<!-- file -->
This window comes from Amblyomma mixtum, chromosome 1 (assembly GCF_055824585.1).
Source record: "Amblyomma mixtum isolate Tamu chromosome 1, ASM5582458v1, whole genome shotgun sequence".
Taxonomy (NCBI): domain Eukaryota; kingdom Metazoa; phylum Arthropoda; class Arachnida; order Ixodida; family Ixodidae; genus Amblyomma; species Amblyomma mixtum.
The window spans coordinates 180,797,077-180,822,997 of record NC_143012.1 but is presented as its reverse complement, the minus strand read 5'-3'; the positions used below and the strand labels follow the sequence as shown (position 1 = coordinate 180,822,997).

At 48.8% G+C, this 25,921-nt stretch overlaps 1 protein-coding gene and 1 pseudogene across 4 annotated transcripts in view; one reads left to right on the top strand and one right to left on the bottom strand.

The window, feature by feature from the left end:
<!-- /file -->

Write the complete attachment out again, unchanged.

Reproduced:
This window comes from Amblyomma mixtum, chromosome 1 (assembly GCF_055824585.1).
Source record: "Amblyomma mixtum isolate Tamu chromosome 1, ASM5582458v1, whole genome shotgun sequence".
Taxonomy (NCBI): domain Eukaryota; kingdom Metazoa; phylum Arthropoda; class Arachnida; order Ixodida; family Ixodidae; genus Amblyomma; species Amblyomma mixtum.
The window spans coordinates 180,797,077-180,822,997 of record NC_143012.1 but is presented as its reverse complement, the minus strand read 5'-3'; the positions used below and the strand labels follow the sequence as shown (position 1 = coordinate 180,822,997).

At 48.8% G+C, this 25,921-nt stretch overlaps 1 protein-coding gene and 1 pseudogene across 4 annotated transcripts in view; one reads left to right on the top strand and one right to left on the bottom strand.

The window, feature by feature from the left end: